Emmanuelle Seigner is a French actress, former fashion model, singer. She is known for the Butterfly, The Ninth Gate and Frantic, she has been nominated for a César Award for Best Actress for Venus in Fur, for two César Awards for Best Supporting Actress in Place Vendôme and La Vie En Rose. She is married to Polish film director Roman Polanski. Seigner was born in Paris to a journalist mother, she is the granddaughter of sister of the actress Mathilde Seigner. She began modelling at the age of fourteen, she married Roman Polanski on 30 August 1989, they have two children: daughter Morgane and son Elvis. Polanski is 33 years her senior, her husband directed her in Bitter Moon and The Ninth Gate. In 2010, Seigner was featured in Jerzy Skolimowski's Essential Killing, which went on to win the Special Jury Prize at the Venice Film Festival. In 2012, she played the principal role of Vanda in Polanski's French film adaption of David Ives's two-character play Venus in Fur, based on the Austrian novel of the near-same name, for which she received praise as Vanda, an actress, playing against writer and theatre director Thomas played by Mathieu Amalric.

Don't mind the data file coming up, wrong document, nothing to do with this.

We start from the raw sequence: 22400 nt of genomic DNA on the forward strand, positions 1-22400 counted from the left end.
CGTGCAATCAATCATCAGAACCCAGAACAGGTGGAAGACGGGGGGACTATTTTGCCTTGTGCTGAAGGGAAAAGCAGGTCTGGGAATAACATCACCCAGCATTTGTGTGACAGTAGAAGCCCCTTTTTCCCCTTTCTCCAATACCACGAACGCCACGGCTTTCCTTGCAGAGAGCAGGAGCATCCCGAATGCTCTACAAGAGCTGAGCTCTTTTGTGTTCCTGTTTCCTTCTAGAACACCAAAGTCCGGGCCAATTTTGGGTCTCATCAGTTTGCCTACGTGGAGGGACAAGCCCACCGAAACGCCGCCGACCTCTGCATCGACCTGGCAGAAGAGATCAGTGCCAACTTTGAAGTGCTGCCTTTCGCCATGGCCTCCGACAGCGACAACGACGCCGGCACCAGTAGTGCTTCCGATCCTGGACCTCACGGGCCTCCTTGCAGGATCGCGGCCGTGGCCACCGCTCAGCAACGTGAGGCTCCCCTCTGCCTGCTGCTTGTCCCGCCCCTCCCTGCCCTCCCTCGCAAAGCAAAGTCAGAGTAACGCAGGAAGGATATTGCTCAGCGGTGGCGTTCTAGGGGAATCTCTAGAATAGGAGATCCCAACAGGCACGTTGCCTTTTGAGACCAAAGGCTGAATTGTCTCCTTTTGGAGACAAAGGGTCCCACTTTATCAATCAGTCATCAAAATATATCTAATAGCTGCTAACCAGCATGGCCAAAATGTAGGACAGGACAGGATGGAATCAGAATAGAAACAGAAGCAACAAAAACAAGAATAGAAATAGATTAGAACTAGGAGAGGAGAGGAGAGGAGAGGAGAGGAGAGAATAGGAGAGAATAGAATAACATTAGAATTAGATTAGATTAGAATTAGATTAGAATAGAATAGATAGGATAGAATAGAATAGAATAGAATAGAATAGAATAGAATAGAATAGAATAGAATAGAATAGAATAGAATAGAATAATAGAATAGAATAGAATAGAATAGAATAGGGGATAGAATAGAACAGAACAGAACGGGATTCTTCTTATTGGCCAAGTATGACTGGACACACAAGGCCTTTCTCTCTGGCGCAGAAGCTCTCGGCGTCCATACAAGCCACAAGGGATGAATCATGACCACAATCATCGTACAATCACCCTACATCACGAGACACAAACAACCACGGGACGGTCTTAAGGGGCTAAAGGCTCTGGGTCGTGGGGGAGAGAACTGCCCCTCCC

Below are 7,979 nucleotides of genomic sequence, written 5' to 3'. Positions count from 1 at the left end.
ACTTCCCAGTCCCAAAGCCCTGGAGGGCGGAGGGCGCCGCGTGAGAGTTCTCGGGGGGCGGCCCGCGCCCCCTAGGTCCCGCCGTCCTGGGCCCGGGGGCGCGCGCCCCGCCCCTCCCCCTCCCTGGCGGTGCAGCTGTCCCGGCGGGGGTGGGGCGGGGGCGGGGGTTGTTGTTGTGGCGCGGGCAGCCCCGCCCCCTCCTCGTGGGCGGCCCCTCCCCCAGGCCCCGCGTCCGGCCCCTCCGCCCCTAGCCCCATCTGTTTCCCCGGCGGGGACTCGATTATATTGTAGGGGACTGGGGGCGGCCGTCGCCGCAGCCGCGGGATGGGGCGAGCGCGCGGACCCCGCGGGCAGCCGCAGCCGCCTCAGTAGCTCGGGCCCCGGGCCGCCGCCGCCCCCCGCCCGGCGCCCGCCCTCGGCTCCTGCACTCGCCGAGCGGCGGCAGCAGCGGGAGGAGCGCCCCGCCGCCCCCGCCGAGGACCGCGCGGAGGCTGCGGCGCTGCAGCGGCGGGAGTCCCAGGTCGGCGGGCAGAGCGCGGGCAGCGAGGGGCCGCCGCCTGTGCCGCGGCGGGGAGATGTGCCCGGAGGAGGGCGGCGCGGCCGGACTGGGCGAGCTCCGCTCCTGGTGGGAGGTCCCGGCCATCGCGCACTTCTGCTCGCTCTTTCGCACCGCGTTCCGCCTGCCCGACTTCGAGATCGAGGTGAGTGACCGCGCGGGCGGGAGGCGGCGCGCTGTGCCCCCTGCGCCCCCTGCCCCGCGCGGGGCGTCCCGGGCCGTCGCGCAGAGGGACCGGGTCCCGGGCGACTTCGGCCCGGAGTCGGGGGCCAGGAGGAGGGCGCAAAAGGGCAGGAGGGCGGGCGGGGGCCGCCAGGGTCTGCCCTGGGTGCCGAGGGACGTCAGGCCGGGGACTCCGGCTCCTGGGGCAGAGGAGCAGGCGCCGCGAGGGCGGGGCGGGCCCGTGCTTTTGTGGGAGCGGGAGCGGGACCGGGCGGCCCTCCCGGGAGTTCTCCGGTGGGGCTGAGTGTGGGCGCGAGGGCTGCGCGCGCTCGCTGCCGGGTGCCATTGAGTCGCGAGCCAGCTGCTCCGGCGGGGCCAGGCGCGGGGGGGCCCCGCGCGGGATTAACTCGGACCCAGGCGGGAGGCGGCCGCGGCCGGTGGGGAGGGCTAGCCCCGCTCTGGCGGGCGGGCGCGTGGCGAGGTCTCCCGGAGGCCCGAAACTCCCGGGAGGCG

Seigner appears. In 2006, she became the lead singer of the pop rock band Ultra Orange, the group's name was changed to Ultra Orange & Emmanuelle, they released a self-titled album in 2007. Seigner released a solo album called Distant Lover in 2014, she and Polanski live with their two children in Paris. She was an ambassadress of the Polish brand Dr Irena Eris. Ultra Orange & Emmanuelle Sony Dingue Distant Lover Diabolique Emmanuelle Seigner on IMDb Emmanuelle Seigner at Fashion Model Directory Emmanuelle Seigner at AllMovie Emmanuelle Seigner at AlloCiné
Hotel Hell is an American reality television series created and narrated by Gordon Ramsay, which ran on the Fox network for three seasons from 2012 to 2016. It aired on Monday nights at 8 pm ET/PT, it was Ramsay's fourth series for the Fox network. The series features Ramsay visiting various struggling lodging establishments throughout the United States in an attempt to reverse their misfortunes, following a similar concept established in Ramsay's other programs, Ramsay's Kitchen Nightmares and its American counterpart, Kitchen Nightmares. Scheduled to premiere on Fox at 8 pm ET/PT on Friday, April 6, 2012, the series was first rescheduled to Monday, June 4, 2012 at 8 pm ET/PT, in order to accommodate the move of The Finder to Fridays rescheduled to August 13, due to Ramsay's other two series, Hell's Kitchen and MasterChef, being scheduled for Monday nights during the summer; the series' first season, which consisted of six episodes, ended on September 3, 2012. On August 31, 2012, Fox renewed Hotel Hell for a second season, which premiered on July 21, 2014.